Retrospectives: Classical Family Values: Ending the Poor Laws as They Knew Them
Poor law reform in the early 1830s provides a key example of the deep conflicts between classical liberal principles of self-reliance and the realities of dependency. Eminent economists, such as Nassau Senior and Thomas Malthus, argued that the dependency of women and children calls forth and motivates its own support from the altruism of husbands and fathers. Like modern welfare reformers, the classical economists asserted the natural necessity and sufficiency of such dependency and ignored its powerful implications for the intergenerational perpetuation of a highly illiberal inequality of opportunity.
Volume (Year): 11 (1997)
Issue (Month): 1 (Winter)
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- Gary S. Becker, 1981. "A Treatise on the Family," NBER Books, National Bureau of Economic Research, Inc, number beck81-1, June.
- Daniel, K., 1991. "Does Marriage Make Men More Productive?," University of Chicago - Economics Research Center 92-2, Chicago - Economics Research Center.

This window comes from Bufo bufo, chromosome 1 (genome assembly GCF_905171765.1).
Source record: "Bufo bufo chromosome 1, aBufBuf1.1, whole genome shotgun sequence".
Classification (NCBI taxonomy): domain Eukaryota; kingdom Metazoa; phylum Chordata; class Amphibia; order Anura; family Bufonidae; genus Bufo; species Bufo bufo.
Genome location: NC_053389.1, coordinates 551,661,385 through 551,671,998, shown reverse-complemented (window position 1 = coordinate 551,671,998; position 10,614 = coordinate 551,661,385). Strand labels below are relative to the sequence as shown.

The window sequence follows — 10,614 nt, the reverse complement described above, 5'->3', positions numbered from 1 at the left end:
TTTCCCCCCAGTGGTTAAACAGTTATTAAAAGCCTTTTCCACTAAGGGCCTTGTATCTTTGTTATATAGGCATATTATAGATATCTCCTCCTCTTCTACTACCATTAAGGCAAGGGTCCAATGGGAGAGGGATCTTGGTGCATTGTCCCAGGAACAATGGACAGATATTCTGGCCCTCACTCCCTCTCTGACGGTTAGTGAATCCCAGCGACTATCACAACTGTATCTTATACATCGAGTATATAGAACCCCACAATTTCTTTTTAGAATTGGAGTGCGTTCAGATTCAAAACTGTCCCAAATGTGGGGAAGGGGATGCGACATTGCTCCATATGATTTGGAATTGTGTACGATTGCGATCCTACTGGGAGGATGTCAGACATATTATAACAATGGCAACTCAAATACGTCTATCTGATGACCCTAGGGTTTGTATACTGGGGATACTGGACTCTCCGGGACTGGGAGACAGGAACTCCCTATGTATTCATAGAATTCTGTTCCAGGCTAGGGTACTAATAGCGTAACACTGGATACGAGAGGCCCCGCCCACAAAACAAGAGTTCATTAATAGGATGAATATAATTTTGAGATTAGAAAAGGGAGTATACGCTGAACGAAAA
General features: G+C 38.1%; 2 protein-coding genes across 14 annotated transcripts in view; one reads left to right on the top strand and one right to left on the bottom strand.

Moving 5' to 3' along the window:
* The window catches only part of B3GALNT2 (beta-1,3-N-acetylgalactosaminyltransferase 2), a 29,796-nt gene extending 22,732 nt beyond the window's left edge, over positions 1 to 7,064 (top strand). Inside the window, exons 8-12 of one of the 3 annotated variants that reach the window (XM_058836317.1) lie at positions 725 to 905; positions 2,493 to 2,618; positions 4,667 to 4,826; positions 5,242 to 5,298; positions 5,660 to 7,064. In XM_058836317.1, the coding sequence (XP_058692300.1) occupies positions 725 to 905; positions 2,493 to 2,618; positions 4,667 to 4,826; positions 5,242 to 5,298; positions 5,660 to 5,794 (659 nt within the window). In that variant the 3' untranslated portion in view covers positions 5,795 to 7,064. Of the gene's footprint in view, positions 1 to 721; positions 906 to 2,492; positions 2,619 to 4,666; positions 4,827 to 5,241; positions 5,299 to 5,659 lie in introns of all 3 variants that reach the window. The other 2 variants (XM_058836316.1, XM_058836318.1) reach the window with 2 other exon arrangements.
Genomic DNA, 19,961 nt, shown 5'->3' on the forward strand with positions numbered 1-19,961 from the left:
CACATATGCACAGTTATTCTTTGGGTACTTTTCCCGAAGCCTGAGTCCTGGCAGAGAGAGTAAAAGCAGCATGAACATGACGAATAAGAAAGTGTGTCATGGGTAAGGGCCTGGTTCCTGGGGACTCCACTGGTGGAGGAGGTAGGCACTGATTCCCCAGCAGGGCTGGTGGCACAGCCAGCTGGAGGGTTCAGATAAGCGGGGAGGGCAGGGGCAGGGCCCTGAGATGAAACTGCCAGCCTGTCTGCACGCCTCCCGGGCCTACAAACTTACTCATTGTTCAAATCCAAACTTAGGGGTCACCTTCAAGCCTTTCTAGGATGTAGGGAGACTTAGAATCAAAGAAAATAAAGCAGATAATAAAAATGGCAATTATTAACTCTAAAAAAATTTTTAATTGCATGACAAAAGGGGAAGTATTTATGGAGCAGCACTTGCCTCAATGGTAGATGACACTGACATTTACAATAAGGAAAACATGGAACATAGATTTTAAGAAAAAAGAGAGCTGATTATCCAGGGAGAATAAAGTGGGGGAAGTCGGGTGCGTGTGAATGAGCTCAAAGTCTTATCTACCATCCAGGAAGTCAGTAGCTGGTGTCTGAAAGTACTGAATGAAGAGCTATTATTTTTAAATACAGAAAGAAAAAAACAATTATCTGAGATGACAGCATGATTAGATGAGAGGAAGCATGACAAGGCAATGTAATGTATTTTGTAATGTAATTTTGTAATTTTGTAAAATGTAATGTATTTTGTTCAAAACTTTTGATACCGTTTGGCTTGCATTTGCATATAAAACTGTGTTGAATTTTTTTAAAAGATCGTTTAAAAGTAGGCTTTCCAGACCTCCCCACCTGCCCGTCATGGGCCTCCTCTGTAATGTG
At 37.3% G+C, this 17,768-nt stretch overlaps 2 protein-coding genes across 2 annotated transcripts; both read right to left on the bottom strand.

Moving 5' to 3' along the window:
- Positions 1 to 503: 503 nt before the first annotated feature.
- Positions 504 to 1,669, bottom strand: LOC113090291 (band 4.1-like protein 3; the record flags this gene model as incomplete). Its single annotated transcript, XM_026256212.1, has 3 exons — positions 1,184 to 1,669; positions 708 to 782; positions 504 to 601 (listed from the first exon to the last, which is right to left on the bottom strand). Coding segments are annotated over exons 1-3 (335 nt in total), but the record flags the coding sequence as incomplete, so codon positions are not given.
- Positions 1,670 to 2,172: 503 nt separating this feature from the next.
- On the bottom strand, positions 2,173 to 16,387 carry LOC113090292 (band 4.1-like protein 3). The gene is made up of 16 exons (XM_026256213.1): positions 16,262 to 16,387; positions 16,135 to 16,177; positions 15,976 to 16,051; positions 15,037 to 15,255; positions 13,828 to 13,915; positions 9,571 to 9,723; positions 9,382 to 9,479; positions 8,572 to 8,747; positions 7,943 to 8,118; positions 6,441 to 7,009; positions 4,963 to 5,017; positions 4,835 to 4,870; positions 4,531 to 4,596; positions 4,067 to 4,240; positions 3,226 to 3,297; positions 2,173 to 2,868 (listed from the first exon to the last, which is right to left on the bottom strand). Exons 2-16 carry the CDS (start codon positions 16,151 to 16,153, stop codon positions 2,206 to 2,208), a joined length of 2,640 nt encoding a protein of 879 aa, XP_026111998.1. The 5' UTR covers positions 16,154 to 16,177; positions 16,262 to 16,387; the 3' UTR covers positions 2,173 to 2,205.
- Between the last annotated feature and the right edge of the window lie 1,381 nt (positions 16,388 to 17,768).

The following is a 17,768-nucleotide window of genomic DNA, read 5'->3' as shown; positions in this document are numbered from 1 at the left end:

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"Does Marriage Really Make Men More Productive?,"
Journal of Human Resources,
University of Wisconsin Press, vol. 26(2), pages 282-307.
- David Neumark & Sanders Korenman, 1988. "Does marriage really make men more productive?," Finance and Economics Discussion Series 29, Board of Governors of the Federal Reserve System (U.S.).
- Blaug, Mark, 1963. "The Myth of the Old Poor Law and the Making of the New," The Journal of Economic History, Cambridge University Press, vol. 23(02), pages 151-184, June.
- Blaug, Mark, 1964. "The Poor Law Report Reexamined," The Journal of Economic History, Cambridge University Press, vol. 24(02), pages 229-245, June.
- Joseph Persky, 1998. "Wage Slavery," History of Political Economy, Duke University Press, vol. 30(4), pages 627-651, Winter. Full references (including those not matched with items on IDEAS)
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